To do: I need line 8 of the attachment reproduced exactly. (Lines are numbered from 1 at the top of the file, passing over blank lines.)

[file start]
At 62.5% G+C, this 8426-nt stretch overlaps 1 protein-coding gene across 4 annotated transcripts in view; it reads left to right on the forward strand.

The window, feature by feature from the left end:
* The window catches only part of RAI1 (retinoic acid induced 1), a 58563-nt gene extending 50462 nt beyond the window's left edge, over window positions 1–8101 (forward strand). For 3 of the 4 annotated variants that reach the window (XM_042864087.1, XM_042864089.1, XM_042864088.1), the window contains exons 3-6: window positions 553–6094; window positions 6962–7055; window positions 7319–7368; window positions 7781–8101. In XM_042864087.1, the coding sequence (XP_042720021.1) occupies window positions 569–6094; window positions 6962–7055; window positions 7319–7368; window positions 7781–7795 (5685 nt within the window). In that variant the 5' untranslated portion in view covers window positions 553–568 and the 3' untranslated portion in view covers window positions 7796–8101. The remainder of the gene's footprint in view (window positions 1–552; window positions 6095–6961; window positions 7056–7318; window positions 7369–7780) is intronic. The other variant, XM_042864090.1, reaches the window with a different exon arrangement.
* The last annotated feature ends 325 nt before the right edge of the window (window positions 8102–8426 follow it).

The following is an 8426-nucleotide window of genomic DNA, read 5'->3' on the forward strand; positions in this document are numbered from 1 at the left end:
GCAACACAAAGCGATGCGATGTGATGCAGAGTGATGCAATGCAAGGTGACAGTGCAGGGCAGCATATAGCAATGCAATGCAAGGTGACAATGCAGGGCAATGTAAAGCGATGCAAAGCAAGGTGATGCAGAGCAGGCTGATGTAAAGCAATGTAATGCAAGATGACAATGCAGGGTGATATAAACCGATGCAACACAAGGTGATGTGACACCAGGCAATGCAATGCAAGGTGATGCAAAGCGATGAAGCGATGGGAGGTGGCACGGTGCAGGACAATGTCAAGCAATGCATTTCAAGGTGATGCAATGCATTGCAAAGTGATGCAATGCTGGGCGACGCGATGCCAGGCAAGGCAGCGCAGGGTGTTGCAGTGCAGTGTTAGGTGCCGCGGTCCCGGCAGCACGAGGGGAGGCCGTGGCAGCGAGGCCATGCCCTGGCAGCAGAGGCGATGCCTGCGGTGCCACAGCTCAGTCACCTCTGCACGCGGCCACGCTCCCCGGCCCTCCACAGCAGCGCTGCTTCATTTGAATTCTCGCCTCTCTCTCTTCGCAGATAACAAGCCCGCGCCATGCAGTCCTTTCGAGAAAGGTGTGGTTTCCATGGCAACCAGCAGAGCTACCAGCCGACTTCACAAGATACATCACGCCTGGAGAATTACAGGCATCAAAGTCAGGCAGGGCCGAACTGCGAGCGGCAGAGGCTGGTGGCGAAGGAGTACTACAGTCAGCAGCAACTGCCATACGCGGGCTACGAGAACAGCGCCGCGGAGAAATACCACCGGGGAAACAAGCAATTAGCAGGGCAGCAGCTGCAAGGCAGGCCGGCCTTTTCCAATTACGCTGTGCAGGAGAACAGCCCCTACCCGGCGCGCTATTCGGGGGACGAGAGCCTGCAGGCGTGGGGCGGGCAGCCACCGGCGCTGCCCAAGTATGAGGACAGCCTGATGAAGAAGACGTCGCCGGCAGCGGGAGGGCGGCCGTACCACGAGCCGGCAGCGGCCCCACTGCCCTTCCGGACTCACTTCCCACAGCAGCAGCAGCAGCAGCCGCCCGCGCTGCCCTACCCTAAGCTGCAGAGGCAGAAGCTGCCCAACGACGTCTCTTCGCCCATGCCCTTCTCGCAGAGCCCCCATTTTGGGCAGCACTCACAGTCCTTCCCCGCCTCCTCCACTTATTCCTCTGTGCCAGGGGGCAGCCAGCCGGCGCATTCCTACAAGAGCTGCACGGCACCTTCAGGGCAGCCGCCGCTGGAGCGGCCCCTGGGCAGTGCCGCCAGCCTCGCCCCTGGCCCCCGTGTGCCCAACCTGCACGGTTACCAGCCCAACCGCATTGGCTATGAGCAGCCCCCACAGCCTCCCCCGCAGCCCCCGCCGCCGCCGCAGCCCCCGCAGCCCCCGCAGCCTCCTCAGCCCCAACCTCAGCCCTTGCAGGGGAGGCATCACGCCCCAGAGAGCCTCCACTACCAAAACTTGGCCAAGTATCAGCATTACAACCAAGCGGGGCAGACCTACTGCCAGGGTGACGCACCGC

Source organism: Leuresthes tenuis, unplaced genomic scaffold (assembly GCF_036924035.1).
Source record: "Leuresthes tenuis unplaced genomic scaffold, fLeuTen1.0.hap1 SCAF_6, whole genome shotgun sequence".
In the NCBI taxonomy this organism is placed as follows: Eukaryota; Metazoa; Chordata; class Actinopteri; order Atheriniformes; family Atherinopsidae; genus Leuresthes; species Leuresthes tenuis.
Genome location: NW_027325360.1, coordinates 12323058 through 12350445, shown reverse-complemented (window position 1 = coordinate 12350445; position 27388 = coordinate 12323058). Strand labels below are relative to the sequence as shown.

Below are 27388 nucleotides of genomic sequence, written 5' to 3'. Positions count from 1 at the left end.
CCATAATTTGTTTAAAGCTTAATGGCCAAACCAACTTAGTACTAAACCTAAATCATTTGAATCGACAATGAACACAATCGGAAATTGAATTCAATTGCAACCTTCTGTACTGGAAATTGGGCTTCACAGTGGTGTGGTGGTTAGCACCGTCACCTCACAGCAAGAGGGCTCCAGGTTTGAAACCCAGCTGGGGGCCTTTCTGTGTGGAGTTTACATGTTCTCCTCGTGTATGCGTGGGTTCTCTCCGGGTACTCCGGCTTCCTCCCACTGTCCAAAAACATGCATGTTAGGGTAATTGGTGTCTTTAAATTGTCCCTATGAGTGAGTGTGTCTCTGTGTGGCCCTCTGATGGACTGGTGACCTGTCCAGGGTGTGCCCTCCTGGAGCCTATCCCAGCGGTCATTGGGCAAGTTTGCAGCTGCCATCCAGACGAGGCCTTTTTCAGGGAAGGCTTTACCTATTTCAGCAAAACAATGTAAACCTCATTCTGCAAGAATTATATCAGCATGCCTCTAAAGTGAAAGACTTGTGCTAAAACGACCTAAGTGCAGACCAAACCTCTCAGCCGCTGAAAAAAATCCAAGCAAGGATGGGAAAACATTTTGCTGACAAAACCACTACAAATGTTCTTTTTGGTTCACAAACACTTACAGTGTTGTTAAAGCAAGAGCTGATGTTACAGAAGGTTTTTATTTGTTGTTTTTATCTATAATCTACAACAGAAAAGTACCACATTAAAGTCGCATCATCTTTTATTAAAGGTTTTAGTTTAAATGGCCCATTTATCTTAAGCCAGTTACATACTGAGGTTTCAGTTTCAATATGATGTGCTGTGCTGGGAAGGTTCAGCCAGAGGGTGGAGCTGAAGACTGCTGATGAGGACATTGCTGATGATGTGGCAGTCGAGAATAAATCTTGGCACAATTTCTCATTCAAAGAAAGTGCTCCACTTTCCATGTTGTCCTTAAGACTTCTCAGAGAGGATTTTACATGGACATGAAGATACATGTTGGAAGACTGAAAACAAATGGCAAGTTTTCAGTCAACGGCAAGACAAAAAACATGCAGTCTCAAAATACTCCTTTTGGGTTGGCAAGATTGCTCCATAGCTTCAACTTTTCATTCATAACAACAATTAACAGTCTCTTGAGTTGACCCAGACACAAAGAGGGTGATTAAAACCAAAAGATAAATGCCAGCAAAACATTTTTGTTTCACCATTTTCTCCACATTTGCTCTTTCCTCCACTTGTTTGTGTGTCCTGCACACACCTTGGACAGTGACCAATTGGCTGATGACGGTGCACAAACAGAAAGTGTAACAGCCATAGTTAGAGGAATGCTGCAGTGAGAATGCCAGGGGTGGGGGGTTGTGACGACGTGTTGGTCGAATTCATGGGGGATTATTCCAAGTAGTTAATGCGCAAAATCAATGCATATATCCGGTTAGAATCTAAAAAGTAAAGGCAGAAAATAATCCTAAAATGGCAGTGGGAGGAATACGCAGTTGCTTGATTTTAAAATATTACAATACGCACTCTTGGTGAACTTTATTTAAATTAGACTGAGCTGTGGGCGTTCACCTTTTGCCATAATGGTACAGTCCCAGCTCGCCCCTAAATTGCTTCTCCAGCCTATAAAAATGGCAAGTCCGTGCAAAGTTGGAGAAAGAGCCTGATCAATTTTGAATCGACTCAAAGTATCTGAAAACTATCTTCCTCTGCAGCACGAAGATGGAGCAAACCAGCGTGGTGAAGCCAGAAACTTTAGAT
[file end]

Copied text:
Source record: "Leuresthes tenuis unplaced genomic scaffold, fLeuTen1.0.hap1 SCAF_6, whole genome shotgun sequence".